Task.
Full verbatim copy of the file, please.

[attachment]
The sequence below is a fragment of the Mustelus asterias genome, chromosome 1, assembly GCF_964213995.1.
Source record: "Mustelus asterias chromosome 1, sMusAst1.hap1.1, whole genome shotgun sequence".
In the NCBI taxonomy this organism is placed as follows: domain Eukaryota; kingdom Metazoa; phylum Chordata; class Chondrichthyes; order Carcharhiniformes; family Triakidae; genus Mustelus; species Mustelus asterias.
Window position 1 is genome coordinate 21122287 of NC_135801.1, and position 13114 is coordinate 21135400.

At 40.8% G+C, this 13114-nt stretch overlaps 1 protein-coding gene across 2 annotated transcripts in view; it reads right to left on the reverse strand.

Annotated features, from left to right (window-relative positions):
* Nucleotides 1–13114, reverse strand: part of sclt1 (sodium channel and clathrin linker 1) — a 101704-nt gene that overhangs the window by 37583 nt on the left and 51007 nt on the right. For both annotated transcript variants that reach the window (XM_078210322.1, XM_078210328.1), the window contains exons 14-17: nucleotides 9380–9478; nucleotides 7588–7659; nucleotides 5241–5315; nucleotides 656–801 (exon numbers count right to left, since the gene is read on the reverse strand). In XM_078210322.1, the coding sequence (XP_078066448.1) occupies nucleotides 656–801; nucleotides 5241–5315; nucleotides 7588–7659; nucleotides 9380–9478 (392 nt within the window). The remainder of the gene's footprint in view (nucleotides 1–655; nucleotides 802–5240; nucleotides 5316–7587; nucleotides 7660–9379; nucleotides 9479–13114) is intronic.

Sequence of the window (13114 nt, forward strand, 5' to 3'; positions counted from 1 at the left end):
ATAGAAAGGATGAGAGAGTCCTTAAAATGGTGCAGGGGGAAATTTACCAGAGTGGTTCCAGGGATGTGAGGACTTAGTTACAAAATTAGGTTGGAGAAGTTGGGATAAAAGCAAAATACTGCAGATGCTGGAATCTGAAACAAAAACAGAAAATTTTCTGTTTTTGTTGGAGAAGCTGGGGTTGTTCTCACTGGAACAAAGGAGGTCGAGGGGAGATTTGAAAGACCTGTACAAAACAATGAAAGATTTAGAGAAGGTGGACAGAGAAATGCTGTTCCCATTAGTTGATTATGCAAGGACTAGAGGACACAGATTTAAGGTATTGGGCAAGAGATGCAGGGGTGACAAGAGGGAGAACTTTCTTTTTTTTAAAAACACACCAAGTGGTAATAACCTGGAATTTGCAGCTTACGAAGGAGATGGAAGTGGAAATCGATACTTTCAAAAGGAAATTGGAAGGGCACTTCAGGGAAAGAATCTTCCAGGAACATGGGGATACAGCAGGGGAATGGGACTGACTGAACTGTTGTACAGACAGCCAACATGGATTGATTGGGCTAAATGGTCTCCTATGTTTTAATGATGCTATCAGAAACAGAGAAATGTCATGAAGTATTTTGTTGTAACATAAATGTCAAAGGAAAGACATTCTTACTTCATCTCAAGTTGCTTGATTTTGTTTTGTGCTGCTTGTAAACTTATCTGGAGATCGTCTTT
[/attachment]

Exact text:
The sequence below is a fragment of the Mustelus asterias genome, chromosome 1, assembly GCF_964213995.1.
Source record: "Mustelus asterias chromosome 1, sMusAst1.hap1.1, whole genome shotgun sequence".
In the NCBI taxonomy this organism is placed as follows: domain Eukaryota; kingdom Metazoa; phylum Chordata; class Chondrichthyes; order Carcharhiniformes; family Triakidae; genus Mustelus; species Mustelus asterias.
Window position 1 is genome coordinate 21122287 of NC_135801.1, and position 13114 is coordinate 21135400.

At 40.8% G+C, this 13114-nt stretch overlaps 1 protein-coding gene across 2 annotated transcripts in view; it reads right to left on the reverse strand.

Annotated features, from left to right (window-relative positions):
* Nucleotides 1–13114, reverse strand: part of sclt1 (sodium channel and clathrin linker 1) — a 101704-nt gene that overhangs the window by 37583 nt on the left and 51007 nt on the right. For both annotated transcript variants that reach the window (XM_078210322.1, XM_078210328.1), the window contains exons 14-17: nucleotides 9380–9478; nucleotides 7588–7659; nucleotides 5241–5315; nucleotides 656–801 (exon numbers count right to left, since the gene is read on the reverse strand). In XM_078210322.1, the coding sequence (XP_078066448.1) occupies nucleotides 656–801; nucleotides 5241–5315; nucleotides 7588–7659; nucleotides 9380–9478 (392 nt within the window). The remainder of the gene's footprint in view (nucleotides 1–655; nucleotides 802–5240; nucleotides 5316–7587; nucleotides 7660–9379; nucleotides 9479–13114) is intronic.

Sequence of the window (13114 nt, forward strand, 5' to 3'; positions counted from 1 at the left end):
ATAGAAAGGATGAGAGAGTCCTTAAAATGGTGCAGGGGGAAATTTACCAGAGTGGTTCCAGGGATGTGAGGACTTAGTTACAAAATTAGGTTGGAGAAGTTGGGATAAAAGCAAAATACTGCAGATGCTGGAATCTGAAACAAAAACAGAAAATTTTCTGTTTTTGTTGGAGAAGCTGGGGTTGTTCTCACTGGAACAAAGGAGGTCGAGGGGAGATTTGAAAGACCTGTACAAAACAATGAAAGATTTAGAGAAGGTGGACAGAGAAATGCTGTTCCCATTAGTTGATTATGCAAGGACTAGAGGACACAGATTTAAGGTATTGGGCAAGAGATGCAGGGGTGACAAGAGGGAGAACTTTCTTTTTTTTAAAAACACACCAAGTGGTAATAACCTGGAATTTGCAGCTTACGAAGGAGATGGAAGTGGAAATCGATACTTTCAAAAGGAAATTGGAAGGGCACTTCAGGGAAAGAATCTTCCAGGAACATGGGGATACAGCAGGGGAATGGGACTGACTGAACTGTTGTACAGACAGCCAACATGGATTGATTGGGCTAAATGGTCTCCTATGTTTTAATGATGCTATCAGAAACAGAGAAATGTCATGAAGTATTTTGTTGTAACATAAATGTCAAAGGAAAGACATTCTTACTTCATCTCAAGTTGCTTGATTTTGTTTTGTGCTGCTTGTAAACTTATCTGGAGATCGTCTTT